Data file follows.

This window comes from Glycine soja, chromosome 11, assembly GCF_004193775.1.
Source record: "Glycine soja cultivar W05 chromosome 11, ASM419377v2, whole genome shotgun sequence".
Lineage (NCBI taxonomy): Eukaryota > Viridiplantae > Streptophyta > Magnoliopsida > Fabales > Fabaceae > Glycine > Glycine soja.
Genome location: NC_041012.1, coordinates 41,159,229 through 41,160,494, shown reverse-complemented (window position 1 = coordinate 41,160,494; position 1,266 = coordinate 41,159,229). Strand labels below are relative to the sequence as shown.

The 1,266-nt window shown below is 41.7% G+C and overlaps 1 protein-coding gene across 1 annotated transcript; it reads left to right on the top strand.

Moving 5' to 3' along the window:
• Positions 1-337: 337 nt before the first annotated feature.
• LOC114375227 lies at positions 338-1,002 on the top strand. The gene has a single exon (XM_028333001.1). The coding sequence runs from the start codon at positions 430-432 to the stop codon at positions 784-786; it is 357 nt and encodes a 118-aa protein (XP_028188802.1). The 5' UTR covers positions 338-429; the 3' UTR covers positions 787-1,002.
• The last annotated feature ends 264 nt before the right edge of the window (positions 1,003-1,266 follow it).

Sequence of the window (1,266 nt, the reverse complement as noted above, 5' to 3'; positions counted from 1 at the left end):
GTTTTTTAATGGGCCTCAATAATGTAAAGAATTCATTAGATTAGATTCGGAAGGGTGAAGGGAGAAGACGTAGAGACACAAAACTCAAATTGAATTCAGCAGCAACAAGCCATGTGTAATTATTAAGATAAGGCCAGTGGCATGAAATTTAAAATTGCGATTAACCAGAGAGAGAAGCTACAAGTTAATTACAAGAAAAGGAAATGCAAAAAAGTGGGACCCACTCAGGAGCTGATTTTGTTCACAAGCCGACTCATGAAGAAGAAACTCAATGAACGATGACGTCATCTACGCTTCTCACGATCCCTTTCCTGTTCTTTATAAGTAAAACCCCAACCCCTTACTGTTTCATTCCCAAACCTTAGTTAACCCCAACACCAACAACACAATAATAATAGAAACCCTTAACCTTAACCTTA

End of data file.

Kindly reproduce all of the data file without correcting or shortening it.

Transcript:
This window comes from Glycine soja, chromosome 11, assembly GCF_004193775.1.
Source record: "Glycine soja cultivar W05 chromosome 11, ASM419377v2, whole genome shotgun sequence".
Lineage (NCBI taxonomy): Eukaryota > Viridiplantae > Streptophyta > Magnoliopsida > Fabales > Fabaceae > Glycine > Glycine soja.
Genome location: NC_041012.1, coordinates 41,159,229 through 41,160,494, shown reverse-complemented (window position 1 = coordinate 41,160,494; position 1,266 = coordinate 41,159,229). Strand labels below are relative to the sequence as shown.

The 1,266-nt window shown below is 41.7% G+C and overlaps 1 protein-coding gene across 1 annotated transcript; it reads left to right on the top strand.

Moving 5' to 3' along the window:
• Positions 1-337: 337 nt before the first annotated feature.
• LOC114375227 lies at positions 338-1,002 on the top strand. The gene has a single exon (XM_028333001.1). The coding sequence runs from the start codon at positions 430-432 to the stop codon at positions 784-786; it is 357 nt and encodes a 118-aa protein (XP_028188802.1). The 5' UTR covers positions 338-429; the 3' UTR covers positions 787-1,002.
• The last annotated feature ends 264 nt before the right edge of the window (positions 1,003-1,266 follow it).

Sequence of the window (1,266 nt, the reverse complement as noted above, 5' to 3'; positions counted from 1 at the left end):
GTTTTTTAATGGGCCTCAATAATGTAAAGAATTCATTAGATTAGATTCGGAAGGGTGAAGGGAGAAGACGTAGAGACACAAAACTCAAATTGAATTCAGCAGCAACAAGCCATGTGTAATTATTAAGATAAGGCCAGTGGCATGAAATTTAAAATTGCGATTAACCAGAGAGAGAAGCTACAAGTTAATTACAAGAAAAGGAAATGCAAAAAAGTGGGACCCACTCAGGAGCTGATTTTGTTCACAAGCCGACTCATGAAGAAGAAACTCAATGAACGATGACGTCATCTACGCTTCTCACGATCCCTTTCCTGTTCTTTATAAGTAAAACCCCAACCCCTTACTGTTTCATTCCCAAACCTTAGTTAACCCCAACACCAACAACACAATAATAATAGAAACCCTTAACCTTAACCTTA